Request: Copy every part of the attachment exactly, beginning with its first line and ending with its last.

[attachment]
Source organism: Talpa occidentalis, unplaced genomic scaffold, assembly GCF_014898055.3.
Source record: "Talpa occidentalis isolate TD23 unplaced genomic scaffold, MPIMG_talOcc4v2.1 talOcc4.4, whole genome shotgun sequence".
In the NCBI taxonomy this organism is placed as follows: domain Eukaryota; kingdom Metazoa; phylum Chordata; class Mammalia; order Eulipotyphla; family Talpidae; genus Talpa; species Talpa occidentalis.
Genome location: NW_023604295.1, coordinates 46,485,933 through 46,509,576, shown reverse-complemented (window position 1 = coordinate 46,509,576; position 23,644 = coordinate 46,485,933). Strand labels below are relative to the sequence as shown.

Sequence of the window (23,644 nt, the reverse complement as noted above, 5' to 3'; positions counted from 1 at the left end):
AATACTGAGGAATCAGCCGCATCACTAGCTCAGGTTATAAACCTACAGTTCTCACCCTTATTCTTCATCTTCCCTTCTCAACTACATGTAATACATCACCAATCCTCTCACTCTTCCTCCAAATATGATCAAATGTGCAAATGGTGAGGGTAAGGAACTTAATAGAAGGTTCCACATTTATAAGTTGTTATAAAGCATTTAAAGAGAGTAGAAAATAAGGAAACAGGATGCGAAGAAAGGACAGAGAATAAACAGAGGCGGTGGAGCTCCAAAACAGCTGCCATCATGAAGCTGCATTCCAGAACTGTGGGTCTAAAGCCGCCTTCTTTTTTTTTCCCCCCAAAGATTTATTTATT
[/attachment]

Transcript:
Source organism: Talpa occidentalis, unplaced genomic scaffold, assembly GCF_014898055.3.
Source record: "Talpa occidentalis isolate TD23 unplaced genomic scaffold, MPIMG_talOcc4v2.1 talOcc4.4, whole genome shotgun sequence".
In the NCBI taxonomy this organism is placed as follows: domain Eukaryota; kingdom Metazoa; phylum Chordata; class Mammalia; order Eulipotyphla; family Talpidae; genus Talpa; species Talpa occidentalis.
Genome location: NW_023604295.1, coordinates 46,485,933 through 46,509,576, shown reverse-complemented (window position 1 = coordinate 46,509,576; position 23,644 = coordinate 46,485,933). Strand labels below are relative to the sequence as shown.

Sequence of the window (23,644 nt, the reverse complement as noted above, 5' to 3'; positions counted from 1 at the left end):
AATACTGAGGAATCAGCCGCATCACTAGCTCAGGTTATAAACCTACAGTTCTCACCCTTATTCTTCATCTTCCCTTCTCAACTACATGTAATACATCACCAATCCTCTCACTCTTCCTCCAAATATGATCAAATGTGCAAATGGTGAGGGTAAGGAACTTAATAGAAGGTTCCACATTTATAAGTTGTTATAAAGCATTTAAAGAGAGTAGAAAATAAGGAAACAGGATGCGAAGAAAGGACAGAGAATAAACAGAGGCGGTGGAGCTCCAAAACAGCTGCCATCATGAAGCTGCATTCCAGAACTGTGGGTCTAAAGCCGCCTTCTTTTTTTTTCCCCCCAAAGATTTATTTATT